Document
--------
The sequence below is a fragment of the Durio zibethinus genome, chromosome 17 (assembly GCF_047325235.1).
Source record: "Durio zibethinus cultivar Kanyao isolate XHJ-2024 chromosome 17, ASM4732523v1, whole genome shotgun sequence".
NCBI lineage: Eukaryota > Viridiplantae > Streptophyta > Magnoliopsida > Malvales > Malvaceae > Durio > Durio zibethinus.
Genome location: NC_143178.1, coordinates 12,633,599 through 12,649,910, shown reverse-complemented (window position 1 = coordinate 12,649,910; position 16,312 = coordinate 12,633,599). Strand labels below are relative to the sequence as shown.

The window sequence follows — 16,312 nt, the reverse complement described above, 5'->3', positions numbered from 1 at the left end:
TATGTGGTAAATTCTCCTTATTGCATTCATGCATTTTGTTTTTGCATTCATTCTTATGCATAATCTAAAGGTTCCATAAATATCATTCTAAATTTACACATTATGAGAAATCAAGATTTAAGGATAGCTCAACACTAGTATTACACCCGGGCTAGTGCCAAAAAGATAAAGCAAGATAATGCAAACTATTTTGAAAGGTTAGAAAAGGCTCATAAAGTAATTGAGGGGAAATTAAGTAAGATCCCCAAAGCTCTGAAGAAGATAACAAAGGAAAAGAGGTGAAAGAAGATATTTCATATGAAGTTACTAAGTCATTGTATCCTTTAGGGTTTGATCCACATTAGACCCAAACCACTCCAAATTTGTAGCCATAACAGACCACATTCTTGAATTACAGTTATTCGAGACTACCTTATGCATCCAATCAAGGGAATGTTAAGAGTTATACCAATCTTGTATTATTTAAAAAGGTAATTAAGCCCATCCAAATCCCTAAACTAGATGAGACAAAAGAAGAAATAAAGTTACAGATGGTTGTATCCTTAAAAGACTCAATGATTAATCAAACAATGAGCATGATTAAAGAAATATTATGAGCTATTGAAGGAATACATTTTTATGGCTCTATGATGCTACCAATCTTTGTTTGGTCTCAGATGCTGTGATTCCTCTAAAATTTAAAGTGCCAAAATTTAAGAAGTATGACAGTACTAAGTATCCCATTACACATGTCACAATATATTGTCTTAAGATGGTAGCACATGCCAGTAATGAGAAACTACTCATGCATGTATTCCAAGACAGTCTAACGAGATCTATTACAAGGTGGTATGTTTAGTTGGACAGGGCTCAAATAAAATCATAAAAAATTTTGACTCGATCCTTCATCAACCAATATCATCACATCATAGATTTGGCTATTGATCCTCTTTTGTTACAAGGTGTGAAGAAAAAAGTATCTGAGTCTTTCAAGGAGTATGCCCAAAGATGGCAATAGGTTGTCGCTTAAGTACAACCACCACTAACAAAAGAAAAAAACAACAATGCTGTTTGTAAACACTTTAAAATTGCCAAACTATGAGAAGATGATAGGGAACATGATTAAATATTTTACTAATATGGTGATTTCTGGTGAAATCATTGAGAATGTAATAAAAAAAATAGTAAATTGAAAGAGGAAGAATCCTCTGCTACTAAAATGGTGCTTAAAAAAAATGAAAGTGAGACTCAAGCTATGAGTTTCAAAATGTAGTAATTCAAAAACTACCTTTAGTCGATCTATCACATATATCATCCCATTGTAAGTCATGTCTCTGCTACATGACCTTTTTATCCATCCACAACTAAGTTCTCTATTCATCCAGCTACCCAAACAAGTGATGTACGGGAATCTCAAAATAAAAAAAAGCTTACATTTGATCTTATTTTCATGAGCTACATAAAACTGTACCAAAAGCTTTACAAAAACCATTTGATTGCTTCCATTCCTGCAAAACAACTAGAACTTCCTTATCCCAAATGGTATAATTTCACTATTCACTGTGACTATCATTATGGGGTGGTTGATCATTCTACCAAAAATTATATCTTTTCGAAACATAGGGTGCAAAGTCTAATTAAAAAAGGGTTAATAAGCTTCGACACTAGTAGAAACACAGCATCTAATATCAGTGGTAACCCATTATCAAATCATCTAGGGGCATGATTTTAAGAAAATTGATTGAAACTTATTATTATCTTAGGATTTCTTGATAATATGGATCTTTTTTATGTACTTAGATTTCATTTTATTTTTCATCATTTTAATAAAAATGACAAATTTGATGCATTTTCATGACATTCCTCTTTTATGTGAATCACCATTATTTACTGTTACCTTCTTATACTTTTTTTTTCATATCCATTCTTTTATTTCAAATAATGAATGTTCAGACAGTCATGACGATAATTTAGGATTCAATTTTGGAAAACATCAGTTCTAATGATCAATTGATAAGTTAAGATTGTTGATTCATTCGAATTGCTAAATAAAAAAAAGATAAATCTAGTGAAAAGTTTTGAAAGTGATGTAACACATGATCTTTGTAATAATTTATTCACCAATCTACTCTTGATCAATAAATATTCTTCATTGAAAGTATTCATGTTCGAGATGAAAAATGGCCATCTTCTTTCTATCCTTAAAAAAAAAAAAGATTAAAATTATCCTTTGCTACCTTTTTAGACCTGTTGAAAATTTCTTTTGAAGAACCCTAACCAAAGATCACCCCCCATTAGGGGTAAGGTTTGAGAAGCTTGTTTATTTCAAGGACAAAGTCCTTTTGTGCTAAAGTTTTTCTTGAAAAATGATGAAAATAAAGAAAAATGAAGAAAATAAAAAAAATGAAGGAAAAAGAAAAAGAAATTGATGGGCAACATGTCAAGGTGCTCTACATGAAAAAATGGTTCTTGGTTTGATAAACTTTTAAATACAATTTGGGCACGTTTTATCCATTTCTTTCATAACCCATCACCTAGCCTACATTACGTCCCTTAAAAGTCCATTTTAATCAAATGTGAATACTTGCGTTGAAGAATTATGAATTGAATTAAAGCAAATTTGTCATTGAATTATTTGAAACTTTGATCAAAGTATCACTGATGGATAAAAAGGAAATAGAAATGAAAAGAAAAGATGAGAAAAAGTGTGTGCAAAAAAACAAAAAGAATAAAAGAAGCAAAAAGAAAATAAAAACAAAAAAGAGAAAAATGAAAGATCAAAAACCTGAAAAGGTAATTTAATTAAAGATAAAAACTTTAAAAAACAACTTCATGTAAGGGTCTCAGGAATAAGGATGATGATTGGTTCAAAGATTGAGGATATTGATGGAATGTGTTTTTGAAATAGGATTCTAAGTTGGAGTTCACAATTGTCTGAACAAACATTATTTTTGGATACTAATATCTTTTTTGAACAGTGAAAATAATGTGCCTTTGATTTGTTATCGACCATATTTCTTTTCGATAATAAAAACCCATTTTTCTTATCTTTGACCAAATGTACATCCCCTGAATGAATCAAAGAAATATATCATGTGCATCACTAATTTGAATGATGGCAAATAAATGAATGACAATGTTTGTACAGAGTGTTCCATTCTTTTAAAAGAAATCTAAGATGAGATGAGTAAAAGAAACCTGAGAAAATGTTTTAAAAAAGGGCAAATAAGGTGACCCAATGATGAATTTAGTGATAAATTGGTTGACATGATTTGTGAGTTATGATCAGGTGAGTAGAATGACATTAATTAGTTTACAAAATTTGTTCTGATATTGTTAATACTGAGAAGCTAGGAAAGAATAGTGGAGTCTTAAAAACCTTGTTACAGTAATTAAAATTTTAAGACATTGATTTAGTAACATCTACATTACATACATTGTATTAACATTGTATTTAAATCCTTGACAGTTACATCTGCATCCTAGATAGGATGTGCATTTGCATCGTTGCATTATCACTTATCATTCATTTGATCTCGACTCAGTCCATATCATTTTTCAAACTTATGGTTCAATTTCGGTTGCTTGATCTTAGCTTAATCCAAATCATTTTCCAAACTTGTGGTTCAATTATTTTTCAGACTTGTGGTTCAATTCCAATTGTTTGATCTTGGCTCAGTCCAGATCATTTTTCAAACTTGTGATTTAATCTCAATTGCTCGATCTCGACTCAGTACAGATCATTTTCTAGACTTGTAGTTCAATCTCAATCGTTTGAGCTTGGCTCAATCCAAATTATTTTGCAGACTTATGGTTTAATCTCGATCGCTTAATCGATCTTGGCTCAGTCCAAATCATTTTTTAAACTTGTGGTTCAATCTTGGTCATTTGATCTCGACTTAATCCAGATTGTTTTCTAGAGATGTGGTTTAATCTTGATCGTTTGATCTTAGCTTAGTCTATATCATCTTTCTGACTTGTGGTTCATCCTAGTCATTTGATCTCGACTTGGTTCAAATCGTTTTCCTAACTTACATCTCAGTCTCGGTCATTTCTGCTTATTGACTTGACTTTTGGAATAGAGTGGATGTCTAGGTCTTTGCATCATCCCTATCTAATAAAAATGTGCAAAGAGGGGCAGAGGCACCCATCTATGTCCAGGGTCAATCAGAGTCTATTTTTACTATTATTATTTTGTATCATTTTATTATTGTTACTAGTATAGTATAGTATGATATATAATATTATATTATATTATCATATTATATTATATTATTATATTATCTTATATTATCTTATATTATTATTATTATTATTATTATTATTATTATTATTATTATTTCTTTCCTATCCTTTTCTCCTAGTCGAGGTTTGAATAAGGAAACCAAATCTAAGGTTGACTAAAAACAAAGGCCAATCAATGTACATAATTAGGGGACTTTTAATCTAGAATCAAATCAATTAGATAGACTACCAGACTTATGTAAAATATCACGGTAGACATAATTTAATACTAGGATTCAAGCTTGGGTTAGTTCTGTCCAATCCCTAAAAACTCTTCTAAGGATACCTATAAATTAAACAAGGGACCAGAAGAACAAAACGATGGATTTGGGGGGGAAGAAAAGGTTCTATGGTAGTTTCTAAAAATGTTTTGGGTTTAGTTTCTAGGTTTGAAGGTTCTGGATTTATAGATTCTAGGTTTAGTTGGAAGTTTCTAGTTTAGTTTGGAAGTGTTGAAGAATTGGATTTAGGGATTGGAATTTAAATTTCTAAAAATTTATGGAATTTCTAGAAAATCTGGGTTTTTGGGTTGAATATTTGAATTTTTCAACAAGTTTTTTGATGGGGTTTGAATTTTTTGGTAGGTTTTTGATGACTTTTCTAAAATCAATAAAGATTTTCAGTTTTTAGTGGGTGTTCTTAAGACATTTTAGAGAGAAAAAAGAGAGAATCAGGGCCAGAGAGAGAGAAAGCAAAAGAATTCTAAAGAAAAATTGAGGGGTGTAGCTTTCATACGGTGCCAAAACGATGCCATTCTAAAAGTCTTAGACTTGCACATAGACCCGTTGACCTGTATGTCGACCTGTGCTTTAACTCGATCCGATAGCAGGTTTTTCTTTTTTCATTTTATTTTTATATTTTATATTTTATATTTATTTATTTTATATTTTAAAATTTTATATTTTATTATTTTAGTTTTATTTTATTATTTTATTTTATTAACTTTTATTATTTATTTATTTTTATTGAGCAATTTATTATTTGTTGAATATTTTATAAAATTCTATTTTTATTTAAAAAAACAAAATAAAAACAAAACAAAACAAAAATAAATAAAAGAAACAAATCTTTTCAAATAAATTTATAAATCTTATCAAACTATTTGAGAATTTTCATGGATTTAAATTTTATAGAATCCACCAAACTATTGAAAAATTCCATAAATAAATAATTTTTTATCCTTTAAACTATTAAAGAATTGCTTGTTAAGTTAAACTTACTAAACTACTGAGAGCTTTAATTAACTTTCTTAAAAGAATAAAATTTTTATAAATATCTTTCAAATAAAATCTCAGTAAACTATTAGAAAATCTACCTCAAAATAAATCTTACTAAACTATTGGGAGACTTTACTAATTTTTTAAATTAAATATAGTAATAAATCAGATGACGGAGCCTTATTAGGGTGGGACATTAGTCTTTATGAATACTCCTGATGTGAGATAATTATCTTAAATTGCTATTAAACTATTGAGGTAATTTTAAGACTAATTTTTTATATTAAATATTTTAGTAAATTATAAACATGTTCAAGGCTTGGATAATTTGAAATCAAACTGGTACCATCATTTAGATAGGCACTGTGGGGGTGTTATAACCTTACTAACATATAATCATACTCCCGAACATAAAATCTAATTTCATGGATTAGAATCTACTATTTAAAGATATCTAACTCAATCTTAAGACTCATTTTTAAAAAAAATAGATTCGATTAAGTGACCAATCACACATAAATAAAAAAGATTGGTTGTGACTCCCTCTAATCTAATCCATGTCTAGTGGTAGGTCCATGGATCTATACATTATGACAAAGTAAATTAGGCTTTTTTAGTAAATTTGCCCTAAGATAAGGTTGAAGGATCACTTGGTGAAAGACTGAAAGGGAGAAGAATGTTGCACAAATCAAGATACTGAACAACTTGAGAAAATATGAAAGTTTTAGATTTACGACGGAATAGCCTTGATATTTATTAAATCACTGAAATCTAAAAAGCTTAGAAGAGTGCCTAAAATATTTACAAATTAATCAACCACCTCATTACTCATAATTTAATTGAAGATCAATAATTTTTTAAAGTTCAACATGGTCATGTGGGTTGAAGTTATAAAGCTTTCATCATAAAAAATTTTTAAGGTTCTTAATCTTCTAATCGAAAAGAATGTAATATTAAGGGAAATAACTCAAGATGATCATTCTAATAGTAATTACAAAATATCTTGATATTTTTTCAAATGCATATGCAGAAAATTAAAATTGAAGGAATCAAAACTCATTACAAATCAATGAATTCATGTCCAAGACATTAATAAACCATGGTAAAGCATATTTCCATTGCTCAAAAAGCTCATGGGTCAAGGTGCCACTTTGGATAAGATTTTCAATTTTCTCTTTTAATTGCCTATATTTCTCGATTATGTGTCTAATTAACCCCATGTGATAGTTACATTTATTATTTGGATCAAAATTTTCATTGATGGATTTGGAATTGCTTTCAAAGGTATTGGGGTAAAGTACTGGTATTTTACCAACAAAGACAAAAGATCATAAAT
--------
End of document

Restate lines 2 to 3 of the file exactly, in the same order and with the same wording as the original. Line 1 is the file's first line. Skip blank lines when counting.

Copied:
Source record: "Durio zibethinus cultivar Kanyao isolate XHJ-2024 chromosome 17, ASM4732523v1, whole genome shotgun sequence".
NCBI lineage: Eukaryota > Viridiplantae > Streptophyta > Magnoliopsida > Malvales > Malvaceae > Durio > Durio zibethinus.